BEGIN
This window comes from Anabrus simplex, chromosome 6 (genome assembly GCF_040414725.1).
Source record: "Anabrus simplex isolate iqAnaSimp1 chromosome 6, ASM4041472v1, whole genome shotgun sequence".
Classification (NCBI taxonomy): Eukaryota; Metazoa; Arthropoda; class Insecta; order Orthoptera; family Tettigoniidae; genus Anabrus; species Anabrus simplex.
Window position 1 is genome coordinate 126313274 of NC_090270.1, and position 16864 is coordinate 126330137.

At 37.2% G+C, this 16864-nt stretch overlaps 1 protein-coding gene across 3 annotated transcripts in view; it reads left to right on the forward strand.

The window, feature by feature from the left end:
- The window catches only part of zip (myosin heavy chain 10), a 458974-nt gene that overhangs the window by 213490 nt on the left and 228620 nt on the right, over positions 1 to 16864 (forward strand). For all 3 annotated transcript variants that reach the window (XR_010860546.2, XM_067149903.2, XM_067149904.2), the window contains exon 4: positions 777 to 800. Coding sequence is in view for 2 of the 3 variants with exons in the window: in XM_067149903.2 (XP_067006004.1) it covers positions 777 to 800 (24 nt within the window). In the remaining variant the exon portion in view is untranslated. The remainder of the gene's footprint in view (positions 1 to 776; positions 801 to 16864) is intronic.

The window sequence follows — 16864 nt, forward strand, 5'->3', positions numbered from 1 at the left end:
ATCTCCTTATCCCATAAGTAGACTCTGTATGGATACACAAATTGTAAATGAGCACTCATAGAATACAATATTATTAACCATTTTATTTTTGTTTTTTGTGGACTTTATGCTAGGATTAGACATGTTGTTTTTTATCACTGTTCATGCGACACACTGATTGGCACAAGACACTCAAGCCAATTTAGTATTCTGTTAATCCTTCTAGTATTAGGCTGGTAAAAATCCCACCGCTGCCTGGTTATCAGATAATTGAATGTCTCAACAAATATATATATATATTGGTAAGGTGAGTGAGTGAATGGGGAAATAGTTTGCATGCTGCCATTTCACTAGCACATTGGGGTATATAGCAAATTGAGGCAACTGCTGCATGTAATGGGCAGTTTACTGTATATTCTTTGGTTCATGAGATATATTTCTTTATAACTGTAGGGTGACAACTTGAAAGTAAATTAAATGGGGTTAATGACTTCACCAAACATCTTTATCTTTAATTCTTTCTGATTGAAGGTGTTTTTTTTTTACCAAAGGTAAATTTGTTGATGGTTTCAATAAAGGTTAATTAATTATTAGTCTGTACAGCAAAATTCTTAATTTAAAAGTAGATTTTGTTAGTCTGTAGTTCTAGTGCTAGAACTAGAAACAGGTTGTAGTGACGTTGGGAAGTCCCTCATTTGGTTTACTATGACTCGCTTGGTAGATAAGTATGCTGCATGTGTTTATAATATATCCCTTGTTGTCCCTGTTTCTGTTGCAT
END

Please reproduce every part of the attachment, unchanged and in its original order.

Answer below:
This window comes from Anabrus simplex, chromosome 6 (genome assembly GCF_040414725.1).
Source record: "Anabrus simplex isolate iqAnaSimp1 chromosome 6, ASM4041472v1, whole genome shotgun sequence".
Classification (NCBI taxonomy): Eukaryota; Metazoa; Arthropoda; class Insecta; order Orthoptera; family Tettigoniidae; genus Anabrus; species Anabrus simplex.
Window position 1 is genome coordinate 126313274 of NC_090270.1, and position 16864 is coordinate 126330137.

At 37.2% G+C, this 16864-nt stretch overlaps 1 protein-coding gene across 3 annotated transcripts in view; it reads left to right on the forward strand.

The window, feature by feature from the left end:
- The window catches only part of zip (myosin heavy chain 10), a 458974-nt gene that overhangs the window by 213490 nt on the left and 228620 nt on the right, over positions 1 to 16864 (forward strand). For all 3 annotated transcript variants that reach the window (XR_010860546.2, XM_067149903.2, XM_067149904.2), the window contains exon 4: positions 777 to 800. Coding sequence is in view for 2 of the 3 variants with exons in the window: in XM_067149903.2 (XP_067006004.1) it covers positions 777 to 800 (24 nt within the window). In the remaining variant the exon portion in view is untranslated. The remainder of the gene's footprint in view (positions 1 to 776; positions 801 to 16864) is intronic.

The window sequence follows — 16864 nt, forward strand, 5'->3', positions numbered from 1 at the left end:
ATCTCCTTATCCCATAAGTAGACTCTGTATGGATACACAAATTGTAAATGAGCACTCATAGAATACAATATTATTAACCATTTTATTTTTGTTTTTTGTGGACTTTATGCTAGGATTAGACATGTTGTTTTTTATCACTGTTCATGCGACACACTGATTGGCACAAGACACTCAAGCCAATTTAGTATTCTGTTAATCCTTCTAGTATTAGGCTGGTAAAAATCCCACCGCTGCCTGGTTATCAGATAATTGAATGTCTCAACAAATATATATATATATTGGTAAGGTGAGTGAGTGAATGGGGAAATAGTTTGCATGCTGCCATTTCACTAGCACATTGGGGTATATAGCAAATTGAGGCAACTGCTGCATGTAATGGGCAGTTTACTGTATATTCTTTGGTTCATGAGATATATTTCTTTATAACTGTAGGGTGACAACTTGAAAGTAAATTAAATGGGGTTAATGACTTCACCAAACATCTTTATCTTTAATTCTTTCTGATTGAAGGTGTTTTTTTTTTACCAAAGGTAAATTTGTTGATGGTTTCAATAAAGGTTAATTAATTATTAGTCTGTACAGCAAAATTCTTAATTTAAAAGTAGATTTTGTTAGTCTGTAGTTCTAGTGCTAGAACTAGAAACAGGTTGTAGTGACGTTGGGAAGTCCCTCATTTGGTTTACTATGACTCGCTTGGTAGATAAGTATGCTGCATGTGTTTATAATATATCCCTTGTTGTCCCTGTTTCTGTTGCAT